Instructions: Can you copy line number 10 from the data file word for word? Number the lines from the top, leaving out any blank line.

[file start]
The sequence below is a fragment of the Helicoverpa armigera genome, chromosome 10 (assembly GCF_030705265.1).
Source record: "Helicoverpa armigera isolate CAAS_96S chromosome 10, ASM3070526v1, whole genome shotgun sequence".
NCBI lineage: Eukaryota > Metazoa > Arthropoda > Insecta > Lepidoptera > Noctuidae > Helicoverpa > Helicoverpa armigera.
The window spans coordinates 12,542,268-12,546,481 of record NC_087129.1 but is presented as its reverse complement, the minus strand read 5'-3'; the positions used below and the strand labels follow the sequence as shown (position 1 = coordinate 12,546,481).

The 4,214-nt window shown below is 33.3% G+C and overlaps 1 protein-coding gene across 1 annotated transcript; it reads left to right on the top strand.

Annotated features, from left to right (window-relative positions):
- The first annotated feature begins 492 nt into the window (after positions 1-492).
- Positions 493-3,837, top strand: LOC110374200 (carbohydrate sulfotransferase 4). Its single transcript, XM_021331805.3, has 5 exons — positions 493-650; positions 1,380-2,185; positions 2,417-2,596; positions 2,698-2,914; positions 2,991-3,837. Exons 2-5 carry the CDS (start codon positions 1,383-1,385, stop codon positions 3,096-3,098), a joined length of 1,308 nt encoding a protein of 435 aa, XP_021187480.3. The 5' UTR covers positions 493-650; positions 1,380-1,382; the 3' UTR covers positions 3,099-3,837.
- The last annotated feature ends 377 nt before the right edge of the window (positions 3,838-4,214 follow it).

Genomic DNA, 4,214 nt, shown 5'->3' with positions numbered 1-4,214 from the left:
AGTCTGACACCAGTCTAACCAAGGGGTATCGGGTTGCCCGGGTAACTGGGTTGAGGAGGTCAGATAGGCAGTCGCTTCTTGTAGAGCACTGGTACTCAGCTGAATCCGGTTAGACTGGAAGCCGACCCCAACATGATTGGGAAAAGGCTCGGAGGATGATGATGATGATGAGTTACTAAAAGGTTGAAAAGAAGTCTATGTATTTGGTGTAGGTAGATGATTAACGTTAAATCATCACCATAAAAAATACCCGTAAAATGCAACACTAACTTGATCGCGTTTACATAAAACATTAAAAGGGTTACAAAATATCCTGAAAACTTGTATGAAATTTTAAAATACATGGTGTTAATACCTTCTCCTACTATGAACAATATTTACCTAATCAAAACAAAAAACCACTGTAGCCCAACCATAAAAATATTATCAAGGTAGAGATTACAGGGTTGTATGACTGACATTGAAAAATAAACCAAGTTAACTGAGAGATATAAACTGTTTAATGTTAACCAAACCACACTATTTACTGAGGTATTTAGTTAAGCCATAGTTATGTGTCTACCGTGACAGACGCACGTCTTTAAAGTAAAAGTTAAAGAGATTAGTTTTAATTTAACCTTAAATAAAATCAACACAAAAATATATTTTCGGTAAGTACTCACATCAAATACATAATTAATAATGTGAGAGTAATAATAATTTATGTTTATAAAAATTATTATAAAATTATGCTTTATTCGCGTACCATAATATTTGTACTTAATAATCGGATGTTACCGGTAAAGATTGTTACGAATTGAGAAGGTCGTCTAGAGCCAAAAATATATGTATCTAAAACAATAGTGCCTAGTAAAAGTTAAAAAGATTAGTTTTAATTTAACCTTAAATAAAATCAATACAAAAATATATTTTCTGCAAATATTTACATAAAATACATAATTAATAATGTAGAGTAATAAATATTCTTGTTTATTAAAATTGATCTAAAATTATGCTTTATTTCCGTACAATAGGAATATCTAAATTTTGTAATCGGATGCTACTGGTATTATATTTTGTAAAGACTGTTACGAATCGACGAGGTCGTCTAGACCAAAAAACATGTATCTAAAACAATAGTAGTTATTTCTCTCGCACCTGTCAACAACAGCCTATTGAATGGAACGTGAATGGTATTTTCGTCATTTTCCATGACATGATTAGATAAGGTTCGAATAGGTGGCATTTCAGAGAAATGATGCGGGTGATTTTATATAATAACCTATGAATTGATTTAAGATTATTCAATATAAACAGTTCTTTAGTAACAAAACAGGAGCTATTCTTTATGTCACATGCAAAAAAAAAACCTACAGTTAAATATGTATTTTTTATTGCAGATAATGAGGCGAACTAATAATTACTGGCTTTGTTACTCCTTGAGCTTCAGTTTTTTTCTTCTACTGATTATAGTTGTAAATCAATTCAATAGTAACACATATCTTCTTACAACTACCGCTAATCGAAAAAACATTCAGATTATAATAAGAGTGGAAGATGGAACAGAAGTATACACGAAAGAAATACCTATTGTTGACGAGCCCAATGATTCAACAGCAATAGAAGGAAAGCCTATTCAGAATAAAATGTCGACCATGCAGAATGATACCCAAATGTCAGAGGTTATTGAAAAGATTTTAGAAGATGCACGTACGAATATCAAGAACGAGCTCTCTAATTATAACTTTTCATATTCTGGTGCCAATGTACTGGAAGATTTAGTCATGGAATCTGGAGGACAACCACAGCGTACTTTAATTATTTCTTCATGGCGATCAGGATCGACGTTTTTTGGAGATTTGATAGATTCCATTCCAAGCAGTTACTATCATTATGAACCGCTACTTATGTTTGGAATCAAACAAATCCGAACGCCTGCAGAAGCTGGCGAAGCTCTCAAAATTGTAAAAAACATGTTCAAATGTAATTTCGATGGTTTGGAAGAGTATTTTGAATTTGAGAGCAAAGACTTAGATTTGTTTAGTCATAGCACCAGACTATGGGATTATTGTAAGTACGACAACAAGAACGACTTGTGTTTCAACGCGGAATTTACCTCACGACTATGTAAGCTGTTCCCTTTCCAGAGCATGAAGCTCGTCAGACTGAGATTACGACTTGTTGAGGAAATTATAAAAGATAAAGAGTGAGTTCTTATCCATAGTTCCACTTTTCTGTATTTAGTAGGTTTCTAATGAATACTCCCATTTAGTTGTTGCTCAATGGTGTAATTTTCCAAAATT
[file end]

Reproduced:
Genomic DNA, 4,214 nt, shown 5'->3' with positions numbered 1-4,214 from the left: